Internet Connectivity

Internet

The internet is a telecommunications network that uses telephone lines, cables, satellites and wireless connections to connect computers and other devices to the World Wide Web. All modern computers can connect to the internet, as can many mobile phones and some televisions, video game consoles and other devices.

The internet can be used to:

  • access a huge ‘library’ of information from the millions of websites around the world that make up the World Wide Web
  • send and receive email messages
  • share photographs and video clips with your friends and family
  • buy goods and services (and often save money!)
  • carry out online banking
  • use Skype to make free phone calls to other computer users
  • play games with other people online
  • catch up on TV and radio programmes that you’ve missed – or watch them again
  • learn something new with an online course.

internet types

wireless

Wireless, or Wi-Fi, as the name suggests, does not use telephone lines or cables to connect to the internet.   Instead, it uses radio frequency.  Wireless is also an always on connection and it can be accessed from just about anywhere.  Wireless networks are growing in coverage areas by the minute so when I mean access from just about anywhere, I really mean it.  Speeds will vary, and the range is between 5 Mbps to 20 Mbps.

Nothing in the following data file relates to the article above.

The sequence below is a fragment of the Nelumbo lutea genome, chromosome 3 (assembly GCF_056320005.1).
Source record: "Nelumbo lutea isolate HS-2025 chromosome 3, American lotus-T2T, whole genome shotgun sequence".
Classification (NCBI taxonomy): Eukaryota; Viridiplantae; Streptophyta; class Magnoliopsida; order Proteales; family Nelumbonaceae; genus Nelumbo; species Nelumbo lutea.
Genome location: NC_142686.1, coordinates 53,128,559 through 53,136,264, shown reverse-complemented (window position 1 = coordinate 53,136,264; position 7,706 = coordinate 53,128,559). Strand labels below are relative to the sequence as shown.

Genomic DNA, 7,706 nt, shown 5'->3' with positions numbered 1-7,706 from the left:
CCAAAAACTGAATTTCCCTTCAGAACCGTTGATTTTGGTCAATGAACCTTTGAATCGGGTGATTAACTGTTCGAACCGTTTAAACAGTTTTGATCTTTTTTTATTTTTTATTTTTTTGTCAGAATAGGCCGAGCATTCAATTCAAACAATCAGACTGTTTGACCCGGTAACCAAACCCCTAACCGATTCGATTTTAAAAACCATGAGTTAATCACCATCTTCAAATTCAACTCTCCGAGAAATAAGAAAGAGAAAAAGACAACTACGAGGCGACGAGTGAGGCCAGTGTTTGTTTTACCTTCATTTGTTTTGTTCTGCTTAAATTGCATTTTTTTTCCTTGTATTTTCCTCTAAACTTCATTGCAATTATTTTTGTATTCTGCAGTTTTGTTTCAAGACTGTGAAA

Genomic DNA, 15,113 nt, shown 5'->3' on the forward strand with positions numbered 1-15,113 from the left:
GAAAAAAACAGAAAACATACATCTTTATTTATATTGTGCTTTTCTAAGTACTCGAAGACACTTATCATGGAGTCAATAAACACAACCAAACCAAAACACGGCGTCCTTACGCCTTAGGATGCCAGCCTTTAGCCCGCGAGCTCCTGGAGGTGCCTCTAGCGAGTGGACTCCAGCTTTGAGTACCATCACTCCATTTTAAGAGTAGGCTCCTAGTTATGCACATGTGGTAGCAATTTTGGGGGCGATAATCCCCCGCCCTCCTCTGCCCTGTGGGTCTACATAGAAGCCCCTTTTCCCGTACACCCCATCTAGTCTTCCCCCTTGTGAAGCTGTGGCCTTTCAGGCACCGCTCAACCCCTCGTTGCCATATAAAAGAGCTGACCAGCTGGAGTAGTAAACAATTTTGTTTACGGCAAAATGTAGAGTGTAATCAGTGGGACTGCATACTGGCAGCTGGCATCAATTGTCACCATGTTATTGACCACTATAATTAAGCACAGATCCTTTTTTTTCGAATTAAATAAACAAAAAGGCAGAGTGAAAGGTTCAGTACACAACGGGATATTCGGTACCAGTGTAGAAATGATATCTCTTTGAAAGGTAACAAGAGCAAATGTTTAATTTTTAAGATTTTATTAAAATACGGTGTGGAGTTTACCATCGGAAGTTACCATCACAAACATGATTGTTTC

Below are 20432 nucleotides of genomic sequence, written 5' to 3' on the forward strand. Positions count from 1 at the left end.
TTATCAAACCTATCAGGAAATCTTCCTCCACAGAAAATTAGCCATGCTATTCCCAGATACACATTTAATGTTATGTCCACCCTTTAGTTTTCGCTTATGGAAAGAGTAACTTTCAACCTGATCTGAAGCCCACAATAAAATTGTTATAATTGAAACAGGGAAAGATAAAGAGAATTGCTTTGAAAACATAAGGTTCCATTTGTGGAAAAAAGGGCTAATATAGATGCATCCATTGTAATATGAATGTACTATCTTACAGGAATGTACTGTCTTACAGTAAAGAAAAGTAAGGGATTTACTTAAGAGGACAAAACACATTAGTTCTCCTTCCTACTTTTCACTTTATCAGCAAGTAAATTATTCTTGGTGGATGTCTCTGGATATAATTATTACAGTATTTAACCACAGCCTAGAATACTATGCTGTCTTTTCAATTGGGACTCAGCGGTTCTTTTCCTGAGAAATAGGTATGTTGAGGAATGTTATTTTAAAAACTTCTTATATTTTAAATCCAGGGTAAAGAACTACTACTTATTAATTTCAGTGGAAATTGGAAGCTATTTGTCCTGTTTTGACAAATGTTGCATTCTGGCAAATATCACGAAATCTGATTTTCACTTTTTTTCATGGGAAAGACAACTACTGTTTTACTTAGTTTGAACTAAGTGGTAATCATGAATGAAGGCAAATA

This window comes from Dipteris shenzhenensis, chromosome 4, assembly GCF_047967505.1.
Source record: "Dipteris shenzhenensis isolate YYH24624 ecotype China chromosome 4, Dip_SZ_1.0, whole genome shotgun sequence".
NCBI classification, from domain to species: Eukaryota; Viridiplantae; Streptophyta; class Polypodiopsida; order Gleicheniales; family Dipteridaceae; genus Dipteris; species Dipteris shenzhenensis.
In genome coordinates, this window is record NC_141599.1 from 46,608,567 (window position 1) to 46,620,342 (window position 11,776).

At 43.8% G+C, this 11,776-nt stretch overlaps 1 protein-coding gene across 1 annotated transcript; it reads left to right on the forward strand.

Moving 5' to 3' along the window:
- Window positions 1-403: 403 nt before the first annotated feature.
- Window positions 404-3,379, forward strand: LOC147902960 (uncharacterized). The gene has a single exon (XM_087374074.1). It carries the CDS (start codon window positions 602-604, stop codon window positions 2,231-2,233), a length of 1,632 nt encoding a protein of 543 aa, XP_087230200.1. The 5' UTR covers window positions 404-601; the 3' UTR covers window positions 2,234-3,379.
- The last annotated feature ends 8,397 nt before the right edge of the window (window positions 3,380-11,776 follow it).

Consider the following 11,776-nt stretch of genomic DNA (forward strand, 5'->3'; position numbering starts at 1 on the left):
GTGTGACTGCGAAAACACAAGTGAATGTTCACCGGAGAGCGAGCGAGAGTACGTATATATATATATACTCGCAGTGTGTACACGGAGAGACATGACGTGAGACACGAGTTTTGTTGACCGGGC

DSL

DSL stands for Digital Subscriber Line.  It is an internet connection that is always “on”.  This uses 2 lines so your phone is not tied up when your computer is connected.  There is also no need to dial a phone number to connect.  DSL uses a router to transport data and the range of connection speed, depending on the service offered, is between 128K to 8 Mbps.

Cellular

Cellular technology provides wireless Internet access through cell phones.  The speeds vary depending on the provider, but the most common are 3G and 4G speeds.  A 3G is a term that describes a 3rd generation cellular network obtaining mobile speeds of around 2.0 Mbps.  4G is the fourth generation of cellular wireless standards. The goal of 4G is to achieve peak mobile speeds of 100 Mbps but the reality is about 21 Mbps currently.